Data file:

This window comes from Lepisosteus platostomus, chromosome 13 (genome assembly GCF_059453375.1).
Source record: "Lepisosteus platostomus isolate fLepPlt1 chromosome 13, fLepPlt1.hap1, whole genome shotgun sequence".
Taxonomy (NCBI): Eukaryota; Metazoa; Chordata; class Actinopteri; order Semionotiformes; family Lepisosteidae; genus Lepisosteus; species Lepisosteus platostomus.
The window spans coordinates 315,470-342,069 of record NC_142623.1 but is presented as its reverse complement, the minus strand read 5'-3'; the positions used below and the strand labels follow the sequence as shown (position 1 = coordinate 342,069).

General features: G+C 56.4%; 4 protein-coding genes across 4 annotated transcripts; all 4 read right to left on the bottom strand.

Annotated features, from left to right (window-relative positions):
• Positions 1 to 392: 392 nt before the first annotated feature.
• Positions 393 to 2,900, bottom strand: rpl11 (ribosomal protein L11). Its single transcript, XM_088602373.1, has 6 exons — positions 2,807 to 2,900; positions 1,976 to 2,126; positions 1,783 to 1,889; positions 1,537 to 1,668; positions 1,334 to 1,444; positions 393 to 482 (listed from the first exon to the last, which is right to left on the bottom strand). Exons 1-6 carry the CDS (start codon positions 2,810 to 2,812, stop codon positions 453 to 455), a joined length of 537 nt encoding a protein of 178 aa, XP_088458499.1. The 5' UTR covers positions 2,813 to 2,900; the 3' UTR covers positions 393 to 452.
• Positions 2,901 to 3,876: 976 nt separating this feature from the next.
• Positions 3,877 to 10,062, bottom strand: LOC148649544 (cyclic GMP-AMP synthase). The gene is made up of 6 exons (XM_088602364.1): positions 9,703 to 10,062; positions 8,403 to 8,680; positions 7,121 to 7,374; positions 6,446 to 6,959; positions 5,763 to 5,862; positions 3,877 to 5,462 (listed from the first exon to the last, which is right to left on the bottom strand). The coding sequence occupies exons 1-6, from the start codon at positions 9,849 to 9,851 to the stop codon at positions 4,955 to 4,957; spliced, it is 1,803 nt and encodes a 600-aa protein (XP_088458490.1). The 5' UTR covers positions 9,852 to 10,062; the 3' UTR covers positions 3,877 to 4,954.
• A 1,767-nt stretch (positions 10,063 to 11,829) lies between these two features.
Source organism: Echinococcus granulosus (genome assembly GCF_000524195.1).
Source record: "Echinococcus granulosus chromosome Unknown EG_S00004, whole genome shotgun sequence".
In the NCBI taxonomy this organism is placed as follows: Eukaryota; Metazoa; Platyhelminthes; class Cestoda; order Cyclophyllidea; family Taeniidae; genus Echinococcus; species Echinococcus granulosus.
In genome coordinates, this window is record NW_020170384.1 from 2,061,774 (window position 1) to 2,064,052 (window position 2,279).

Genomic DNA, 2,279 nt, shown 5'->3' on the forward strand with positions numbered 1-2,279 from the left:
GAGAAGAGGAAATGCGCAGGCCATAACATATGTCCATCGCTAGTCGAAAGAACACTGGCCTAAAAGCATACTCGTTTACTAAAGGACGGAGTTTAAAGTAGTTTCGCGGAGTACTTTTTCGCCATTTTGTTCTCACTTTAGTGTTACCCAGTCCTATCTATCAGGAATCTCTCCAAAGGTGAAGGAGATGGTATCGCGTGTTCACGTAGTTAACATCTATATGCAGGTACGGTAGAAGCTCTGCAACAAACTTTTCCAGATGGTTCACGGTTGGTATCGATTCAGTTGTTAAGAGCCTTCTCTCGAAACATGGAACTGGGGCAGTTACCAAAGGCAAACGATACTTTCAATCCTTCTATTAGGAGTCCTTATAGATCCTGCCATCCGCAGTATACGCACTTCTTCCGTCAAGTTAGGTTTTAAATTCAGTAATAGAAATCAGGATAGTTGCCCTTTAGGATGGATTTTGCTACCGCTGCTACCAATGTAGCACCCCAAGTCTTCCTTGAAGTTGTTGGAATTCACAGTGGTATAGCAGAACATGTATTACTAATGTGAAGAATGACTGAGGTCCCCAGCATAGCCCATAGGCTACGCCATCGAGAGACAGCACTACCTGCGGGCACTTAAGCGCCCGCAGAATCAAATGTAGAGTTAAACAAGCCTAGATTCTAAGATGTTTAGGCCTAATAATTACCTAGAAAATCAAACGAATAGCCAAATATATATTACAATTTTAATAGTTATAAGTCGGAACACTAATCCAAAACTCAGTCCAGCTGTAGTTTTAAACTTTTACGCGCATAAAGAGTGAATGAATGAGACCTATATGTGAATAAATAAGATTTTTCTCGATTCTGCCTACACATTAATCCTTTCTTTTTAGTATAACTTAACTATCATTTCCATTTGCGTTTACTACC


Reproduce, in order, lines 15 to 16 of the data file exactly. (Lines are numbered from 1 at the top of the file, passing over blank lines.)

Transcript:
In genome coordinates, this window is record NW_020170384.1 from 2,061,774 (window position 1) to 2,064,052 (window position 2,279).

Genomic DNA, 2,279 nt, shown 5'->3' on the forward strand with positions numbered 1-2,279 from the left: